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The Differentiation of Infection Structures as a Result of Recognition Events between some Biotrophic Parasites and their Hosts

The Differentiation of Infection Structures as a Result of Recognition Events between some Biotrophic Parasites and their Hosts

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MENDGEN, Kurt, A. SCHNEIDER, Michael STERK, Werner FINK, 1988. The Differentiation of Infection Structures as a Result of Recognition Events between some Biotrophic Parasites and their Hosts. In: Journal of Phytopathology. 123(3), pp. 259-272. ISSN 0931-1785. eISSN 1439-0434. Available under: doi: 10.1111/j.1439-0434.1988.tb04476.x

@article{Mendgen1988Diffe-8716, title={The Differentiation of Infection Structures as a Result of Recognition Events between some Biotrophic Parasites and their Hosts}, year={1988}, doi={10.1111/j.1439-0434.1988.tb04476.x}, number={3}, volume={123}, issn={0931-1785}, journal={Journal of Phytopathology}, pages={259--272}, author={Mendgen, Kurt and Schneider, A. and Sterk, Michael and Fink, Werner} }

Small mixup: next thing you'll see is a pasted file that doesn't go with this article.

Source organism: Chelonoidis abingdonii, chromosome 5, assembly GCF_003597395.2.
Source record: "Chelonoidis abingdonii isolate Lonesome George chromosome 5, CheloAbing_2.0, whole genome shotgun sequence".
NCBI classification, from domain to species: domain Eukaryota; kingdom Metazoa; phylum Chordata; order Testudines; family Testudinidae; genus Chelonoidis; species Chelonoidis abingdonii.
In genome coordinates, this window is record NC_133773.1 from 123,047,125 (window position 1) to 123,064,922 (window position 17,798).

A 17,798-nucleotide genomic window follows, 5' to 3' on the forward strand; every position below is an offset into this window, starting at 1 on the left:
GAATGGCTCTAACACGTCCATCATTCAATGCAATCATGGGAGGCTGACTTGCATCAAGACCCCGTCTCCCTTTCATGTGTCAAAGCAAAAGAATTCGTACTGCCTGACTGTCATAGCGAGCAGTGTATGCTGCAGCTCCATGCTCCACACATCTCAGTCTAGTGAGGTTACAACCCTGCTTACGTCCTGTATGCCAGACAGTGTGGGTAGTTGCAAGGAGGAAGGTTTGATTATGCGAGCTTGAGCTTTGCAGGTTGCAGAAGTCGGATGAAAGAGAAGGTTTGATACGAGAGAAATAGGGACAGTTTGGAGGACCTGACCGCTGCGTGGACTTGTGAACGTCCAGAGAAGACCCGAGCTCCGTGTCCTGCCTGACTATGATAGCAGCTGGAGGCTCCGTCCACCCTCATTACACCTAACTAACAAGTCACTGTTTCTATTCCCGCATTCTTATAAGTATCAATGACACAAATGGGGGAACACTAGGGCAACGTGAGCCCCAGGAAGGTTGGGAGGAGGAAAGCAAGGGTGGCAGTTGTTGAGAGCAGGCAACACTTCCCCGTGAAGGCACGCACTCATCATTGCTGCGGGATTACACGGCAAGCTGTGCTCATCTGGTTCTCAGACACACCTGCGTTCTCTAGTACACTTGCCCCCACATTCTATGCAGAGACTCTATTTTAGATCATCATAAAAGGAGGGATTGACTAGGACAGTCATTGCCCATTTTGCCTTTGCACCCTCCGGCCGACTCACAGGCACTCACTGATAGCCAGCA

Fink, Werner application/pdf 1988 Mendgen, Kurt Schneider, A. Sterk, Michael Sterk, Michael 2011-03-24T17:45:54Z Schneider, A. First publ. in: Journal of Phytopathology 123 (1988), pp. 259-272 Most uredospores of rust fungi develop infection structures in a typical pattern so that they can infect the host plan. The function of these infection structures is divided into the following three phases:<br />1. In the recognition phase, the germ tube recognizes the cuticle and the stoma. This process may occur independently from the host plant since copies of the cuticle induce similar reactions of the fungus. During fungal growth on the epidermis, unspecific stress responses of the plant are triggered.<br />2. In the signal phase, the fungal substomatal vesicle and infection hypha(e) contact the host cells within the leaf parenchyma. A signal from the host induces further development of the fungus. Haustorium mother cell differentiation is effected and haustorium formation is initiated. At the same time, the fungus suppresses the synthesis of stress metabolites by the plant.<br />3. In the parasitic phase, the fungus penetrales the host cell and complex interactions between host and parasite begin. A highly specialized interface around the haustorium develops presumably in order to allow a more efficient nutrient transfer from host to parasite. Eventual defence reactions of the plant, generally on the race-cultivar level, fail to be evoked or are suppressed in compatible combinations. 2011-03-24T17:45:54Z eng Mendgen, Kurt The Differentiation of Infection Structures as a Result of Recognition Events between some Biotrophic Parasites and their Hosts Fink, Werner Attribution-NonCommercial-NoDerivs 2.0 Generic

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